Philippine ex-rebel soldier to make ‘patriotic’ voyage
A former captain in the Philippine Marines implicated in two attempts to topple former President Gloria Macapagal Arroyo announced on Tuesday that he will embark on a “patriotic” voyage to islets along the Reed Bank in the disputed South China Sea to protest against the mainland’s infringement on Philippine sovereignty.
Nicanor Faeldon, who gained national and international attention for decrying the alleged corruption under the Arroyo government, will start the voyage April 30 from Batanes, the Philippines’ northernmost island province, and is scheduled to arrive in October near the western island of Palawan, near the disputed Spratly Islands.
Faeldon told the press at the headquarters of the Armed Forces of the Philippines that the South China Sea issue cannot be settled by the government alone and that he wants to call for support from all Filipinos for the government’s efforts to defend its sovereignty.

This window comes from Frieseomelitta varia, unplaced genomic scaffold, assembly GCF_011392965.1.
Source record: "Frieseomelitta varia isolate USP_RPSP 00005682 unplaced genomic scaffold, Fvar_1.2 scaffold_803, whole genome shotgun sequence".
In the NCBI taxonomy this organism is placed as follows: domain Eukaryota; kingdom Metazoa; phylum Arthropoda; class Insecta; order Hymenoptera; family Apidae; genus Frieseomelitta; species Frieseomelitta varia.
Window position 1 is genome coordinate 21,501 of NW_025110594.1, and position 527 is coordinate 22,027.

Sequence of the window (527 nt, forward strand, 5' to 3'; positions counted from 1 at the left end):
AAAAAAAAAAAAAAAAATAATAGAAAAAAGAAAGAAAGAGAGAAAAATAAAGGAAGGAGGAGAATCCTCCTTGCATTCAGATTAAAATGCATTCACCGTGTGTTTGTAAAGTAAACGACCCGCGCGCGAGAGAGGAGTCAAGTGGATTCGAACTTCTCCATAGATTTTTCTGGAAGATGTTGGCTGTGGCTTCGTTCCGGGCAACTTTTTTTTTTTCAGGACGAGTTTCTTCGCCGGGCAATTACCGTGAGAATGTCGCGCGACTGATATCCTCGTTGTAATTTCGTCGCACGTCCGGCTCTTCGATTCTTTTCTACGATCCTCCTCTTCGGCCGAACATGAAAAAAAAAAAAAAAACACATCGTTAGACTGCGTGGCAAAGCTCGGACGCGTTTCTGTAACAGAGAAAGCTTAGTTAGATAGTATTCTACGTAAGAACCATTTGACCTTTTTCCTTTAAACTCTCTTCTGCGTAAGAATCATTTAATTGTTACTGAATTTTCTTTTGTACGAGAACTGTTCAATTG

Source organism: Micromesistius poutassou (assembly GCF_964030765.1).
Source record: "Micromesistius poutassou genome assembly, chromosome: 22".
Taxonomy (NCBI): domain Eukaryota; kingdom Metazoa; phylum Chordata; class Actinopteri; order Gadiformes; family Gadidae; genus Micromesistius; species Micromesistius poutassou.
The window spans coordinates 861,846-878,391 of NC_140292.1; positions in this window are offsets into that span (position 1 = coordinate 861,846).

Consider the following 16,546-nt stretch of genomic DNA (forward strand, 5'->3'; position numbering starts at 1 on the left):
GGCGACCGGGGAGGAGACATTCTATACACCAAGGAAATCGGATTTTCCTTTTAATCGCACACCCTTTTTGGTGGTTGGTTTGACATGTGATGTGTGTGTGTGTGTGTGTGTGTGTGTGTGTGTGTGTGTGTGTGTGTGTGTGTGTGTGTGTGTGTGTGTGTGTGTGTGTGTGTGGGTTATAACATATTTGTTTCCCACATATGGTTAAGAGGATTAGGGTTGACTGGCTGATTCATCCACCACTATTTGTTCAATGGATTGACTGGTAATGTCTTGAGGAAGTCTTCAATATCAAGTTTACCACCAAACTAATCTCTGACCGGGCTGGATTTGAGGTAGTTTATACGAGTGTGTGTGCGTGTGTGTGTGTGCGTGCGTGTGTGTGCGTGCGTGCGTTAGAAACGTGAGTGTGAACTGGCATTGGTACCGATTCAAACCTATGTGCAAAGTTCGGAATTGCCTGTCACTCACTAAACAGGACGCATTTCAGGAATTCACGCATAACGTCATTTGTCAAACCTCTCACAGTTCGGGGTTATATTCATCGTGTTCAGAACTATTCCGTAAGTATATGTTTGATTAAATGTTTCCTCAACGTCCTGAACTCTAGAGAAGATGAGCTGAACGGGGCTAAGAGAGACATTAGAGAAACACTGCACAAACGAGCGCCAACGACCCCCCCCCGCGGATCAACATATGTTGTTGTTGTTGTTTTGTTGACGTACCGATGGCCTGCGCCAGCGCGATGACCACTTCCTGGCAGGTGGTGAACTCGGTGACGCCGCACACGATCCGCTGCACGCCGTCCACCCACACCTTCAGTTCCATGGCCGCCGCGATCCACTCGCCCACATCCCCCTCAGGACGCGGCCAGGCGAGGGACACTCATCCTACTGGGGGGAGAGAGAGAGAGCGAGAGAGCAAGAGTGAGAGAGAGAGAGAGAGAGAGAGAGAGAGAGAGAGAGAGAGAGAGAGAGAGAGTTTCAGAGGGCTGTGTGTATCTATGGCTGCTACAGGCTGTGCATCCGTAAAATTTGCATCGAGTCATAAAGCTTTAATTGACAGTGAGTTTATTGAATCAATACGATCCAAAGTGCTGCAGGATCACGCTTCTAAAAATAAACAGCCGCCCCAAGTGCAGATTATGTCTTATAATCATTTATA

Faeldon participated as one of the alleged leaders of a military mutiny against the Arroyo administration in July 2009 and was granted amnesty by President Benigno Aquino III in April 2011.
After a standoff over the Scarborough Shoal, also known as Huangyan Island or Panatag Shoal in the South China Sea between mainand China and the Philippines occurred in May 2012, Faeldon put forward a plan to fish in the disputed shoal to claim the country’s sovereignty over it, but the plan was withdrawn due to discouragement by the government.
This time around, Faeldon said he will invite fishermen and other patriots to join the trip and hopes to attract at least one civilian vessel from each province to join the ranks to demonstrate Filipino opposition to mainland China’s intrusion into the South China Sea through its land reclamation projects.
If all goes well, a fleet of some 80 fishing and civilian ships will accompany Faeldon when he arrives in Palawan, he said.
Satellite images released recently by the Philippine military show that mainland China has been carrying out land reclamation work on at least seven islands in the South China Sea, a move that has prompted the Philippines to accuse mainland China of infringing on its sovereignty and undermining the marine environment.
Territorial disputes in the South China Sea involve both island and maritime claims among several sovereign states within the region, namely Brunei, mainland China, Taiwan, Malaysia, the Philippines and Vietnam.